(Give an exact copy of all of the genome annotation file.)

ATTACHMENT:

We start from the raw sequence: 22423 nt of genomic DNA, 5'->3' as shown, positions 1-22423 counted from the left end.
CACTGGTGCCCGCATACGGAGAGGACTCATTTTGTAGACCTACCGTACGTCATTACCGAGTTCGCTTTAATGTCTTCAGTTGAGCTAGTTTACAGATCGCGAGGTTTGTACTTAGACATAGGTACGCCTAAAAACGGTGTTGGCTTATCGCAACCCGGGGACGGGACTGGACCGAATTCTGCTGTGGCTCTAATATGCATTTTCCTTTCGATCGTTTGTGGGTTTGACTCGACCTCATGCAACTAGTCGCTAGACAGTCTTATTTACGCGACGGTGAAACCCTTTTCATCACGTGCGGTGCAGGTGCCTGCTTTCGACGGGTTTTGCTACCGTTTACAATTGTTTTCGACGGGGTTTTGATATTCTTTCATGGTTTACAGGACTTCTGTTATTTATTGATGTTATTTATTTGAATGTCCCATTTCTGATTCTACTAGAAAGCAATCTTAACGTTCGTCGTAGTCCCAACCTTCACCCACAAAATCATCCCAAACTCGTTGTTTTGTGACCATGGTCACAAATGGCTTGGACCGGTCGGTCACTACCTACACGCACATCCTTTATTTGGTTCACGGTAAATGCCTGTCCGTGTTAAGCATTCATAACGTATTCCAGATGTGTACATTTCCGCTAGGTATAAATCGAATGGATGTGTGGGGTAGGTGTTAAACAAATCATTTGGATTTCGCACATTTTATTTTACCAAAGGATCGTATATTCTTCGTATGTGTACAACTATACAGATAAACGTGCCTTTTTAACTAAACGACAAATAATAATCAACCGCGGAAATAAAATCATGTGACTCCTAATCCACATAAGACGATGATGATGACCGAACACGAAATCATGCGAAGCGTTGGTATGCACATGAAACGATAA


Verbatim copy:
We start from the raw sequence: 22423 nt of genomic DNA, 5'->3' as shown, positions 1-22423 counted from the left end.
CACTGGTGCCCGCATACGGAGAGGACTCATTTTGTAGACCTACCGTACGTCATTACCGAGTTCGCTTTAATGTCTTCAGTTGAGCTAGTTTACAGATCGCGAGGTTTGTACTTAGACATAGGTACGCCTAAAAACGGTGTTGGCTTATCGCAACCCGGGGACGGGACTGGACCGAATTCTGCTGTGGCTCTAATATGCATTTTCCTTTCGATCGTTTGTGGGTTTGACTCGACCTCATGCAACTAGTCGCTAGACAGTCTTATTTACGCGACGGTGAAACCCTTTTCATCACGTGCGGTGCAGGTGCCTGCTTTCGACGGGTTTTGCTACCGTTTACAATTGTTTTCGACGGGGTTTTGATATTCTTTCATGGTTTACAGGACTTCTGTTATTTATTGATGTTATTTATTTGAATGTCCCATTTCTGATTCTACTAGAAAGCAATCTTAACGTTCGTCGTAGTCCCAACCTTCACCCACAAAATCATCCCAAACTCGTTGTTTTGTGACCATGGTCACAAATGGCTTGGACCGGTCGGTCACTACCTACACGCACATCCTTTATTTGGTTCACGGTAAATGCCTGTCCGTGTTAAGCATTCATAACGTATTCCAGATGTGTACATTTCCGCTAGGTATAAATCGAATGGATGTGTGGGGTAGGTGTTAAACAAATCATTTGGATTTCGCACATTTTATTTTACCAAAGGATCGTATATTCTTCGTATGTGTACAACTATACAGATAAACGTGCCTTTTTAACTAAACGACAAATAATAATCAACCGCGGAAATAAAATCATGTGACTCCTAATCCACATAAGACGATGATGATGACCGAACACGAAATCATGCGAAGCGTTGGTATGCACATGAAACGATAA